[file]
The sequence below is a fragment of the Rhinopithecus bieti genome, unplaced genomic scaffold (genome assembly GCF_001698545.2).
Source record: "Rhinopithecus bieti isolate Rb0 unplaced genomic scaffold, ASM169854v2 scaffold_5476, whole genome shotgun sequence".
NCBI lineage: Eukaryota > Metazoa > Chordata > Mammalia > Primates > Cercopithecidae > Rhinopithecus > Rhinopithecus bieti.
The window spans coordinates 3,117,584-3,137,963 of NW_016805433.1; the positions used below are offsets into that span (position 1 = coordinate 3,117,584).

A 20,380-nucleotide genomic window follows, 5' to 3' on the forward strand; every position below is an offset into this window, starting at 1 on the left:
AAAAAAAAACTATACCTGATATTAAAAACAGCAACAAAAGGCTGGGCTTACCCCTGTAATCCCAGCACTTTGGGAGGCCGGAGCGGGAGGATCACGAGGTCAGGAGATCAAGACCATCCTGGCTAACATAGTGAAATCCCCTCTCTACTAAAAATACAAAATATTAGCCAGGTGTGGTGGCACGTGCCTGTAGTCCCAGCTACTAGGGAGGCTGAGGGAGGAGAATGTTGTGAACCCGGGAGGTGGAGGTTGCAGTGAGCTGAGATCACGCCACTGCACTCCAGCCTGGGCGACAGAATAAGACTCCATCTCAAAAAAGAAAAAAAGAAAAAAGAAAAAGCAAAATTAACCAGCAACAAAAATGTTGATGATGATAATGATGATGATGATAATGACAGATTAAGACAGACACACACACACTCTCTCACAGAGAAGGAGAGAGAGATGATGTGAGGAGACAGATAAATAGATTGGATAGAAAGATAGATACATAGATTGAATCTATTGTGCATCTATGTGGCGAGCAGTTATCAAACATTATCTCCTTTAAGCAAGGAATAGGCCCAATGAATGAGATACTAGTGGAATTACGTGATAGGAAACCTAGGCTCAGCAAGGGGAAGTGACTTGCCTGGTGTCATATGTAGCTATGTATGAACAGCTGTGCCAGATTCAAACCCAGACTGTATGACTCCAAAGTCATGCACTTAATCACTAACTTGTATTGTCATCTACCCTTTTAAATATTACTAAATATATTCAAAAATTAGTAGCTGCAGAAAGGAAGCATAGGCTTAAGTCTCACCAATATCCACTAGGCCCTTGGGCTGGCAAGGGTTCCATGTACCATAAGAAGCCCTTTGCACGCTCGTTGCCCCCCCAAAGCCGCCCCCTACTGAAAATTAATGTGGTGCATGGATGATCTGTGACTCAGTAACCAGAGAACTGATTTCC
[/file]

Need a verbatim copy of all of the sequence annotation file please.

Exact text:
The sequence below is a fragment of the Rhinopithecus bieti genome, unplaced genomic scaffold (genome assembly GCF_001698545.2).
Source record: "Rhinopithecus bieti isolate Rb0 unplaced genomic scaffold, ASM169854v2 scaffold_5476, whole genome shotgun sequence".
NCBI lineage: Eukaryota > Metazoa > Chordata > Mammalia > Primates > Cercopithecidae > Rhinopithecus > Rhinopithecus bieti.
The window spans coordinates 3,117,584-3,137,963 of NW_016805433.1; the positions used below are offsets into that span (position 1 = coordinate 3,117,584).

A 20,380-nucleotide genomic window follows, 5' to 3' on the forward strand; every position below is an offset into this window, starting at 1 on the left:
AAAAAAAAACTATACCTGATATTAAAAACAGCAACAAAAGGCTGGGCTTACCCCTGTAATCCCAGCACTTTGGGAGGCCGGAGCGGGAGGATCACGAGGTCAGGAGATCAAGACCATCCTGGCTAACATAGTGAAATCCCCTCTCTACTAAAAATACAAAATATTAGCCAGGTGTGGTGGCACGTGCCTGTAGTCCCAGCTACTAGGGAGGCTGAGGGAGGAGAATGTTGTGAACCCGGGAGGTGGAGGTTGCAGTGAGCTGAGATCACGCCACTGCACTCCAGCCTGGGCGACAGAATAAGACTCCATCTCAAAAAAGAAAAAAAGAAAAAAGAAAAAGCAAAATTAACCAGCAACAAAAATGTTGATGATGATAATGATGATGATGATAATGACAGATTAAGACAGACACACACACACTCTCTCACAGAGAAGGAGAGAGAGATGATGTGAGGAGACAGATAAATAGATTGGATAGAAAGATAGATACATAGATTGAATCTATTGTGCATCTATGTGGCGAGCAGTTATCAAACATTATCTCCTTTAAGCAAGGAATAGGCCCAATGAATGAGATACTAGTGGAATTACGTGATAGGAAACCTAGGCTCAGCAAGGGGAAGTGACTTGCCTGGTGTCATATGTAGCTATGTATGAACAGCTGTGCCAGATTCAAACCCAGACTGTATGACTCCAAAGTCATGCACTTAATCACTAACTTGTATTGTCATCTACCCTTTTAAATATTACTAAATATATTCAAAAATTAGTAGCTGCAGAAAGGAAGCATAGGCTTAAGTCTCACCAATATCCACTAGGCCCTTGGGCTGGCAAGGGTTCCATGTACCATAAGAAGCCCTTTGCACGCTCGTTGCCCCCCCAAAGCCGCCCCCTACTGAAAATTAATGTGGTGCATGGATGATCTGTGACTCAGTAACCAGAGAACTGATTTCC